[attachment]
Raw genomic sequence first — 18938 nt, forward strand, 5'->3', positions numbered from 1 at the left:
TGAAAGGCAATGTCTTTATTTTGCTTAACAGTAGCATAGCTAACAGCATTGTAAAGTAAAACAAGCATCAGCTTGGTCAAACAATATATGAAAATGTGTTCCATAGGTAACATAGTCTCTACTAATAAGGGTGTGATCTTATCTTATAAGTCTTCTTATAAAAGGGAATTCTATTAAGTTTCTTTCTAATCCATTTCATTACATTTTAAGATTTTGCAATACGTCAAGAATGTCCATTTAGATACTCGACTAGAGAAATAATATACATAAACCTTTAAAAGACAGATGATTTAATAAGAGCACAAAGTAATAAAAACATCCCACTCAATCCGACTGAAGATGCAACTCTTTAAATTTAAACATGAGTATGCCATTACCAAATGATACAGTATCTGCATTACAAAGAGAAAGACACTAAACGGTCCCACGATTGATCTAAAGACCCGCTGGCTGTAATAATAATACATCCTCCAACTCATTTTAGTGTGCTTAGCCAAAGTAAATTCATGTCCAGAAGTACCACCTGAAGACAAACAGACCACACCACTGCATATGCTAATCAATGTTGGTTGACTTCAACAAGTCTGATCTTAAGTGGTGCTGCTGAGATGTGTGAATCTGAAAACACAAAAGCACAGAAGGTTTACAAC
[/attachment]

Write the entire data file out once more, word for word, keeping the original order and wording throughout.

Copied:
Raw genomic sequence first — 18938 nt, forward strand, 5'->3', positions numbered from 1 at the left:
TGAAAGGCAATGTCTTTATTTTGCTTAACAGTAGCATAGCTAACAGCATTGTAAAGTAAAACAAGCATCAGCTTGGTCAAACAATATATGAAAATGTGTTCCATAGGTAACATAGTCTCTACTAATAAGGGTGTGATCTTATCTTATAAGTCTTCTTATAAAAGGGAATTCTATTAAGTTTCTTTCTAATCCATTTCATTACATTTTAAGATTTTGCAATACGTCAAGAATGTCCATTTAGATACTCGACTAGAGAAATAATATACATAAACCTTTAAAAGACAGATGATTTAATAAGAGCACAAAGTAATAAAAACATCCCACTCAATCCGACTGAAGATGCAACTCTTTAAATTTAAACATGAGTATGCCATTACCAAATGATACAGTATCTGCATTACAAAGAGAAAGACACTAAACGGTCCCACGATTGATCTAAAGACCCGCTGGCTGTAATAATAATACATCCTCCAACTCATTTTAGTGTGCTTAGCCAAAGTAAATTCATGTCCAGAAGTACCACCTGAAGACAAACAGACCACACCACTGCATATGCTAATCAATGTTGGTTGACTTCAACAAGTCTGATCTTAAGTGGTGCTGCTGAGATGTGTGAATCTGAAAACACAAAAGCACAGAAGGTTTACAAC